The Deco P9 set up and provided data with no issues, however, there was quite a large drop in speeds. Standing in the kitchen where the satellite Deco was located the speeds typically hit 80-100Mbps download. Moving into the bedroom above the kitchen, the signal stayed about the same at 80-100Mbps. Moving one room over into my office, the speed increased to over 180Mbps, so it looks like this will be connecting to the wired router.
Moving the devices into the main living room, which sits central to the house, and is 2 walls and maybe 18m away from the main router, I was able to get a solid connection with the Fritz repeater.
In this scenario, the performance of the Deco improved considerably, it is likely the quality and the length of the cable is improved here. In this room I was able to get 300MBps down, then 200+Mbps down in the kitchen and bedroom. The FRITZ!Repeater 3000 achieved 220Mbps down in the same room, then 180Mbps in the kitchen.
With the Deco P9 being a three-piece system, I placed the third Deco in my garage which is then through two more walls and across the garden. In this position, I was able to achieve 40Mbps down and 30Mbps up. There is quite a bit of distance between my garage and the main fuse box so I regard this as a good result.
As for the primary router, the performance is the same as the Deco P7. When I am in the same room it will comfortably max out the virgin connection with 500Mbps+ internet network transfers.
Price and Competition
It is safe to say the mesh wi-fi market is saturated now. TP-Link competes with themselves with 7 different models at different price points. The Deco P7 two-pack is £140, the M9 Plus three-pack is £270 and the M5 three-pack is £147. So the P9 seems to be sensibly priced, and I would regard it as a better buy than the Deco P7.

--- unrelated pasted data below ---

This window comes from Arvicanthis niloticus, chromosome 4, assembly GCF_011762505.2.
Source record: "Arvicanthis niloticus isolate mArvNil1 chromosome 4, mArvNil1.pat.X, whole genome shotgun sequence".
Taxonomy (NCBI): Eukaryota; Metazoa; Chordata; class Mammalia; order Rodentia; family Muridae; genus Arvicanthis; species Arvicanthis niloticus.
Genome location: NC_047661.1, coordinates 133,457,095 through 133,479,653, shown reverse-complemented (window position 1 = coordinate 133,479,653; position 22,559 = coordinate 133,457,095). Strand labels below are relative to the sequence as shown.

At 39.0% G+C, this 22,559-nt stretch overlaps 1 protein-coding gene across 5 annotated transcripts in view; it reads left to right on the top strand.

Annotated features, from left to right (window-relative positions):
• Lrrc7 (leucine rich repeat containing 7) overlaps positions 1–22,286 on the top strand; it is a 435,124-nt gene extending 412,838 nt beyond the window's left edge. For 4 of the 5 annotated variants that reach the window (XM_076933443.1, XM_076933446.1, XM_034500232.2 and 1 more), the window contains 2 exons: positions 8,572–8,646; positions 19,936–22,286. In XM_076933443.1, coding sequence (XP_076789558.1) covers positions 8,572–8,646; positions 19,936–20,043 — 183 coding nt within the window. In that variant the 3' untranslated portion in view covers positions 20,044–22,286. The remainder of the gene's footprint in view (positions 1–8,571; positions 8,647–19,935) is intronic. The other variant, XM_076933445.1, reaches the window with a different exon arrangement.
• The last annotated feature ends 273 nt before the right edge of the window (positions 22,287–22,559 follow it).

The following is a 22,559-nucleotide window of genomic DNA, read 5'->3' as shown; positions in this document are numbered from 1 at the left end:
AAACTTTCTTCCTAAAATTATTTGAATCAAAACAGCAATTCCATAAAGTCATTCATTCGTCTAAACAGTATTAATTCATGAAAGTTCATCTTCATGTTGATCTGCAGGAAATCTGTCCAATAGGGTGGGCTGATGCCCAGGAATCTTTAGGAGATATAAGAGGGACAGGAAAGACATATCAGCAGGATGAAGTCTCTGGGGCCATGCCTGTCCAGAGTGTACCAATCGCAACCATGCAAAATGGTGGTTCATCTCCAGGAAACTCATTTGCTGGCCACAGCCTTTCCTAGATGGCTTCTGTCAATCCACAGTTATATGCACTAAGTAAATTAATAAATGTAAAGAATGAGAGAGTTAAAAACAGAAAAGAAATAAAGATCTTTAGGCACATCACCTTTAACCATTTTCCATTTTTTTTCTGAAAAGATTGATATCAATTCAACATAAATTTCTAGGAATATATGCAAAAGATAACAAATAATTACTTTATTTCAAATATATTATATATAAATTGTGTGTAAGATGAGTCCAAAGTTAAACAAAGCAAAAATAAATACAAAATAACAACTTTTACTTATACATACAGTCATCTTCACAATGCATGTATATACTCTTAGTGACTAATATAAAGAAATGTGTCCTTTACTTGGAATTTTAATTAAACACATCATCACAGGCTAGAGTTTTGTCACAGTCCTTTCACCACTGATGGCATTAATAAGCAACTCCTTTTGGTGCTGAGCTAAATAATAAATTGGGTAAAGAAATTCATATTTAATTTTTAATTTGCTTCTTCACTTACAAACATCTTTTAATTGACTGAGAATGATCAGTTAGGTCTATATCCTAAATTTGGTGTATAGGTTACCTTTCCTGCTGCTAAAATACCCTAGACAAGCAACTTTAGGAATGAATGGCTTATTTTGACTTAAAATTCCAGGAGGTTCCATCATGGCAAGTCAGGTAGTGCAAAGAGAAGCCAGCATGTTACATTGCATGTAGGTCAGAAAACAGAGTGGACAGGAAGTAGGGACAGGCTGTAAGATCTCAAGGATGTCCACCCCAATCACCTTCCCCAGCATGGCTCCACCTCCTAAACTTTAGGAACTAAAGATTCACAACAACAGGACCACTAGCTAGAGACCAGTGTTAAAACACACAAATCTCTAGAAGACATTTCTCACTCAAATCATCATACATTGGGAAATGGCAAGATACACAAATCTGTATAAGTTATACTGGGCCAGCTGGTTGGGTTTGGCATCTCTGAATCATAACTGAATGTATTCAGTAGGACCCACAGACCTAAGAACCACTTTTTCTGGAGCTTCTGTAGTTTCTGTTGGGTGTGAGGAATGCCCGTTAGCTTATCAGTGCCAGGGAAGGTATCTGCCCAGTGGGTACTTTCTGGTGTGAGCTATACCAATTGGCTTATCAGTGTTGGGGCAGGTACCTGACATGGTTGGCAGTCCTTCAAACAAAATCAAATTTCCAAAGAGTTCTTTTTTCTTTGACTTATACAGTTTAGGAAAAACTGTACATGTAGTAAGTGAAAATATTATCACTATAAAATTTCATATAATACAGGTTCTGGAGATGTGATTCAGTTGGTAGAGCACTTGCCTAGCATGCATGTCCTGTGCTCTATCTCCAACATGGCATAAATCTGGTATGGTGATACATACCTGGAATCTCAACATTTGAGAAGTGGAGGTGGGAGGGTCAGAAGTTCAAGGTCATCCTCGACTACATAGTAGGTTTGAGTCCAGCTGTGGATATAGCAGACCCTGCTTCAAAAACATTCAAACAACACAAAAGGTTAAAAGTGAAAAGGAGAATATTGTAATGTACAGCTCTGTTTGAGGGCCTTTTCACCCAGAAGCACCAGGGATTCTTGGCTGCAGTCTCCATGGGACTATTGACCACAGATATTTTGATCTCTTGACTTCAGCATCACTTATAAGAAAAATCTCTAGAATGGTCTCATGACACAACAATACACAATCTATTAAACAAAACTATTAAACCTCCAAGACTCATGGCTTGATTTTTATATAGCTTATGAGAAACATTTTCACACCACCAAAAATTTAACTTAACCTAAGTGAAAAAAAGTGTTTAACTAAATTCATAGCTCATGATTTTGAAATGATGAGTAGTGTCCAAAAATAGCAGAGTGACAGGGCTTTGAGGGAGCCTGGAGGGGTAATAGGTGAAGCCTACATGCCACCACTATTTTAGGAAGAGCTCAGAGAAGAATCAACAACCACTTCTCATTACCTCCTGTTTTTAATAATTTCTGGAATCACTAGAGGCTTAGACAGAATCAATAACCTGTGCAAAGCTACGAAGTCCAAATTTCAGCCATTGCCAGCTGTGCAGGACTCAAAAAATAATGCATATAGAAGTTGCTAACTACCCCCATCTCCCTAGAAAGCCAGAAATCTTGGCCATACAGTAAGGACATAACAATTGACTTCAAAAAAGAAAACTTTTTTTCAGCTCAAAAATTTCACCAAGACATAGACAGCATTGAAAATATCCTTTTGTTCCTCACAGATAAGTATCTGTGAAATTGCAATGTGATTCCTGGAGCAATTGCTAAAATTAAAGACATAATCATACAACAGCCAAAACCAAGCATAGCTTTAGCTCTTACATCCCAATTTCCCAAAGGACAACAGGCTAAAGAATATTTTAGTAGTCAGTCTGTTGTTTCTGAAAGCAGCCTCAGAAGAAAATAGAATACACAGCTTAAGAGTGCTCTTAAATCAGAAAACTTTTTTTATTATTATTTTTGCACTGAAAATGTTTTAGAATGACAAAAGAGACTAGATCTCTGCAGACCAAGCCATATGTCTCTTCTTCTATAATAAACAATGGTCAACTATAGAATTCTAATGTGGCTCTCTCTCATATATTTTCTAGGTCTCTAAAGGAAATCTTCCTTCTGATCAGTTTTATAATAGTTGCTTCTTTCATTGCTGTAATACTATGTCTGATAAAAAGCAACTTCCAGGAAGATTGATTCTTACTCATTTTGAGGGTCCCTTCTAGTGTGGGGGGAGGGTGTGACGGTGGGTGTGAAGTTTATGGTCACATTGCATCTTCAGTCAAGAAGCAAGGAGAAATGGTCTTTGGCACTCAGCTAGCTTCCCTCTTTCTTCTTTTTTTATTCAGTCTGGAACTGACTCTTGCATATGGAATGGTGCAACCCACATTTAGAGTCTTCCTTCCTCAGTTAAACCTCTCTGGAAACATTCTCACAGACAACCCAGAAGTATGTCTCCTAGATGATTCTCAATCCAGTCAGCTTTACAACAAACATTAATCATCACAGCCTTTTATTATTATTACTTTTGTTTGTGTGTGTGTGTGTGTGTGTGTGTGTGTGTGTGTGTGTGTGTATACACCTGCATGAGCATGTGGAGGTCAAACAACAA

My mesh comparison has 10 different brands, most of which have multiple models each.
Netgear Orbi is probably the biggest competitor with the RBK23 at about the same price or maybe the new RBK13, which is cheaper.
BT Whole Home Wi-Fi is the most reviewed on Amazon, and cheaper, but performance will not be anywhere near as good.
This is like the P7 but better. Looking at Amazon, you pay an extra fifty quid, and you get superior powerline performance and an additional satellite, which seems like a good deal in my books.
With no other powerline mesh systems on the market, TP-Link has a unique selling point that easily makes them worth considering for anyone wanting to buy a mesh system. In older building or much larger properties, powerline should, in theory, give your superior performance.
At £200 it is well priced against the other premium options too, the closest competition would be the Netgear Orbi RBK23 at £216 or the Linksys Velop Tri-Band at £229.50.
Looking at my mesh system comparison, it is also the TP-Link Deco system that has the highest average rating with the lowest percentage of 1-star reviews. So it is not just me who thinks they are good.
The powerline approach isn’t a magic bullet though, powerline still suffers performance degradation over distance and depends on the quality of your wiring. In my limited testing against the FRITZ!Repeater 3000 it comfortably outperforms it but it looks like it offers similar speeds to the more expensive Netgear Orbi RBK50V I have previously reviewed.
Last update on 2021-07-28 / Affiliate links / Images from Amazon Product Advertising API